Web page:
The circular image or beam of light formed by the eyepiece of a telescope. To take full advantage of a scope's light-gathering capacity, the diameter of an eyepiece exit pupil should be no larger than the 7mm diameter of your eye's dark-adapted pupil, so that all of the light collected by the telescope enters your eye. (The eyepiece exit pupil diameter is found by dividing the eyepiece focal length by the telescope focal ratio.) Your eye's ability to dilate declines with increasing age (to a dark-adapted pupil of about 5mm by age 50 or so). For those in this age group, eyepieces with exit pupils larger than their eyes can dilate to simply waste their telescope's light-gathering capacity, as some of the scope's light will fall on their iris instead of entering their eye.
1.7mm @ 53x
Twilight Factor:
A number used to compare the effectiveness of binoculars or spotting scopes used in low light. The twilight factor is found by multiplying the size of the objective lens (in mm) by the magnification and then finding the square root of that result. The larger the twilight factor, the more detail you can see in low light. A twilight factor of 17 or better if usually required for reasonable low light use.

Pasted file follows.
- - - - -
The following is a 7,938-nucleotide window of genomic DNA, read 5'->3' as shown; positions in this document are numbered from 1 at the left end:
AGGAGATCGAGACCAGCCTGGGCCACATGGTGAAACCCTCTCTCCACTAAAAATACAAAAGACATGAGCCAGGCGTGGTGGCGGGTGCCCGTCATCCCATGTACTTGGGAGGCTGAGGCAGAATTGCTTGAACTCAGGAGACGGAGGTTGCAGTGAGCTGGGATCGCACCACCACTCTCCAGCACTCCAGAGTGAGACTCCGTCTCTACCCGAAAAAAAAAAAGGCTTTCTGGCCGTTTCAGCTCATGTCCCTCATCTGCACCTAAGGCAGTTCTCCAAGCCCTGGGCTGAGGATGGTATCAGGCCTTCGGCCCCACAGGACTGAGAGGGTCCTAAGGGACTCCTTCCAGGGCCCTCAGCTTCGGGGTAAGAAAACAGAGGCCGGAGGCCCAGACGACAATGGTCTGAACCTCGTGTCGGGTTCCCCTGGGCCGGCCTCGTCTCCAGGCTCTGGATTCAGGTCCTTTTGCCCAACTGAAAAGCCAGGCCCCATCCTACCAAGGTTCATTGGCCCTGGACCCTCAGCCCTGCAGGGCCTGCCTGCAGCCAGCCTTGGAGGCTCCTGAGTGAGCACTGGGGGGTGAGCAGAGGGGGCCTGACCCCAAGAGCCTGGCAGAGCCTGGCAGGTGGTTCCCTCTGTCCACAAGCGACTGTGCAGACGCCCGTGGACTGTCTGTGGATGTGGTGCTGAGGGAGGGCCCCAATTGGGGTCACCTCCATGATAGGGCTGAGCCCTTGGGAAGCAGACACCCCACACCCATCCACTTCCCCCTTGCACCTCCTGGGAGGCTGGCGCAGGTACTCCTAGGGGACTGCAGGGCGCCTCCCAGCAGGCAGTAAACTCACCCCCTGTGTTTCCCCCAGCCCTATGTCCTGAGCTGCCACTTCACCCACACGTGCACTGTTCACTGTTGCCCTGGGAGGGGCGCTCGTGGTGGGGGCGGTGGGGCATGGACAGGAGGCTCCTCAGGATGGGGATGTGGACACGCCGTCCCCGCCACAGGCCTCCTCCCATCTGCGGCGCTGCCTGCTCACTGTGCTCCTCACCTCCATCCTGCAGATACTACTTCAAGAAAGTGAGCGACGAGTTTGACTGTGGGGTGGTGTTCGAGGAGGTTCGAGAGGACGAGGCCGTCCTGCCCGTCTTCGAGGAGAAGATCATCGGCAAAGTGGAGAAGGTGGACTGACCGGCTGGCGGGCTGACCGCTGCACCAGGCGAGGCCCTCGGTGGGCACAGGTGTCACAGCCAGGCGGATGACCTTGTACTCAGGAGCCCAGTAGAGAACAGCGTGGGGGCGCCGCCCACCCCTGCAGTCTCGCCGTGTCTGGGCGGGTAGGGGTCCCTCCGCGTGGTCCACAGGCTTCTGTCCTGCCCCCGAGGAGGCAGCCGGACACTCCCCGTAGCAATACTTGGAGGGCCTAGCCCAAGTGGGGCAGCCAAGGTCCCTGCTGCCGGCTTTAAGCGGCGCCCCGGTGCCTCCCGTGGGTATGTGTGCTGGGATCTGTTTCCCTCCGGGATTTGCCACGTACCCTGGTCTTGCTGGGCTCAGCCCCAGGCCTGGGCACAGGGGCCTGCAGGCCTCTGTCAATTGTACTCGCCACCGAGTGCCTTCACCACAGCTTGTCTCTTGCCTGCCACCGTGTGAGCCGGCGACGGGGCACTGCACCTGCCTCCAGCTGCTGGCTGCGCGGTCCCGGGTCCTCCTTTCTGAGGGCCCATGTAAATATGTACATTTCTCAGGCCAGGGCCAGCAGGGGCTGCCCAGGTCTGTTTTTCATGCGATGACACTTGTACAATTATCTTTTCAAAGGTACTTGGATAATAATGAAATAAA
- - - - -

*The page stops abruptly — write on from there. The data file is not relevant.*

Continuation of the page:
68.7 @ 53x
This is the diameter of the light-gathering main mirror or objective lens of a telescope. In general, the larger the aperture, the better the resolution and the fainter the objects you can see.
A binocular or spotting scope whose body is clad in rubber or polyurethane armor is said to be armored. Armor can be applied for looks, a better grip, noise-proofing, etc. An armored body does not guarantee that a binocular or spotting scope is waterproof, although most waterproof optics are armored.
Photographic Focal Length:
The effective focal length of a spotting scope/camera adapter combination when the scope is used as a telephoto lens. The photographic focal length divided by 50 will give you the magnification of the combination compared to your standard camera lens.
Photographic Focal Ratio:
The photographic “speed” of a spotting scope/camera adapter combination when used for photography. The smaller the “f/ratio,” the faster the exposure (to capture birds in motion), or the dimmer the light level in which you can successfully shoot.
10 years
There are currently no Cloudy Nights reviews associated with this product

User Ratings/Reviews from our Customers (
Overall Product Rating: AstronomicsAstronomicsAstronomicsAstronomicsAstronomics(0.00)   # of Ratings: 0   (Only registered customers can rate)

We haven't recommended any accessories for this product quite yet... check back soon or call one of our experts (1-405-364-0858).